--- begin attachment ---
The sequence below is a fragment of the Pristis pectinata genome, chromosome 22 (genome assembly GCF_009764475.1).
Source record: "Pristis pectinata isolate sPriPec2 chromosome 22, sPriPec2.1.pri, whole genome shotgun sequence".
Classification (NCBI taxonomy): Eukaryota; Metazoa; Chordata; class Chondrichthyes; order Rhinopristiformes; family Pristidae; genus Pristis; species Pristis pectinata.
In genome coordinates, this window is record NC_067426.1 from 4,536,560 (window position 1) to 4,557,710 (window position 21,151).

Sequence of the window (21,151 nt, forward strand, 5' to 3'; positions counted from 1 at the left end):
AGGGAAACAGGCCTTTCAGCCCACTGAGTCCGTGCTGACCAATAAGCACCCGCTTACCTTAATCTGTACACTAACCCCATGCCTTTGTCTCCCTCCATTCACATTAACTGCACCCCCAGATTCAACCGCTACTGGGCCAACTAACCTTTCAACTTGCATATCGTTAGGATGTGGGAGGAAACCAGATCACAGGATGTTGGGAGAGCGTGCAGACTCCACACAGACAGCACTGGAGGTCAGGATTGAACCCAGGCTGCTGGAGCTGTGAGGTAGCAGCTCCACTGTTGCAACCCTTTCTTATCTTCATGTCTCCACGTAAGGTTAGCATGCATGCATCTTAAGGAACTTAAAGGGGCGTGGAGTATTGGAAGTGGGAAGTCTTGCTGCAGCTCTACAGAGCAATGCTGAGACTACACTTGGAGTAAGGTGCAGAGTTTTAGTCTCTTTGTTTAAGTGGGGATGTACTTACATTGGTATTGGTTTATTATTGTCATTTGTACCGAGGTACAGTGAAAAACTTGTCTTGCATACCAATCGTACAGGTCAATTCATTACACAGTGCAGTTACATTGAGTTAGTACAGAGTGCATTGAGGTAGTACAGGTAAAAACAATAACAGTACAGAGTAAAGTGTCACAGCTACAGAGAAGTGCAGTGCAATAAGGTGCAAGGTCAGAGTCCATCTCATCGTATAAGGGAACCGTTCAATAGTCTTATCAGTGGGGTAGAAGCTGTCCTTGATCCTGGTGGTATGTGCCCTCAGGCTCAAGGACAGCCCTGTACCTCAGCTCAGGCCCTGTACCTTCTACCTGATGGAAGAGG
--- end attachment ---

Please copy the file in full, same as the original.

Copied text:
The sequence below is a fragment of the Pristis pectinata genome, chromosome 22 (genome assembly GCF_009764475.1).
Source record: "Pristis pectinata isolate sPriPec2 chromosome 22, sPriPec2.1.pri, whole genome shotgun sequence".
Classification (NCBI taxonomy): Eukaryota; Metazoa; Chordata; class Chondrichthyes; order Rhinopristiformes; family Pristidae; genus Pristis; species Pristis pectinata.
In genome coordinates, this window is record NC_067426.1 from 4,536,560 (window position 1) to 4,557,710 (window position 21,151).

Sequence of the window (21,151 nt, forward strand, 5' to 3'; positions counted from 1 at the left end):
AGGGAAACAGGCCTTTCAGCCCACTGAGTCCGTGCTGACCAATAAGCACCCGCTTACCTTAATCTGTACACTAACCCCATGCCTTTGTCTCCCTCCATTCACATTAACTGCACCCCCAGATTCAACCGCTACTGGGCCAACTAACCTTTCAACTTGCATATCGTTAGGATGTGGGAGGAAACCAGATCACAGGATGTTGGGAGAGCGTGCAGACTCCACACAGACAGCACTGGAGGTCAGGATTGAACCCAGGCTGCTGGAGCTGTGAGGTAGCAGCTCCACTGTTGCAACCCTTTCTTATCTTCATGTCTCCACGTAAGGTTAGCATGCATGCATCTTAAGGAACTTAAAGGGGCGTGGAGTATTGGAAGTGGGAAGTCTTGCTGCAGCTCTACAGAGCAATGCTGAGACTACACTTGGAGTAAGGTGCAGAGTTTTAGTCTCTTTGTTTAAGTGGGGATGTACTTACATTGGTATTGGTTTATTATTGTCATTTGTACCGAGGTACAGTGAAAAACTTGTCTTGCATACCAATCGTACAGGTCAATTCATTACACAGTGCAGTTACATTGAGTTAGTACAGAGTGCATTGAGGTAGTACAGGTAAAAACAATAACAGTACAGAGTAAAGTGTCACAGCTACAGAGAAGTGCAGTGCAATAAGGTGCAAGGTCAGAGTCCATCTCATCGTATAAGGGAACCGTTCAATAGTCTTATCAGTGGGGTAGAAGCTGTCCTTGATCCTGGTGGTATGTGCCCTCAGGCTCAAGGACAGCCCTGTACCTCAGCTCAGGCCCTGTACCTTCTACCTGATGGAAGAGG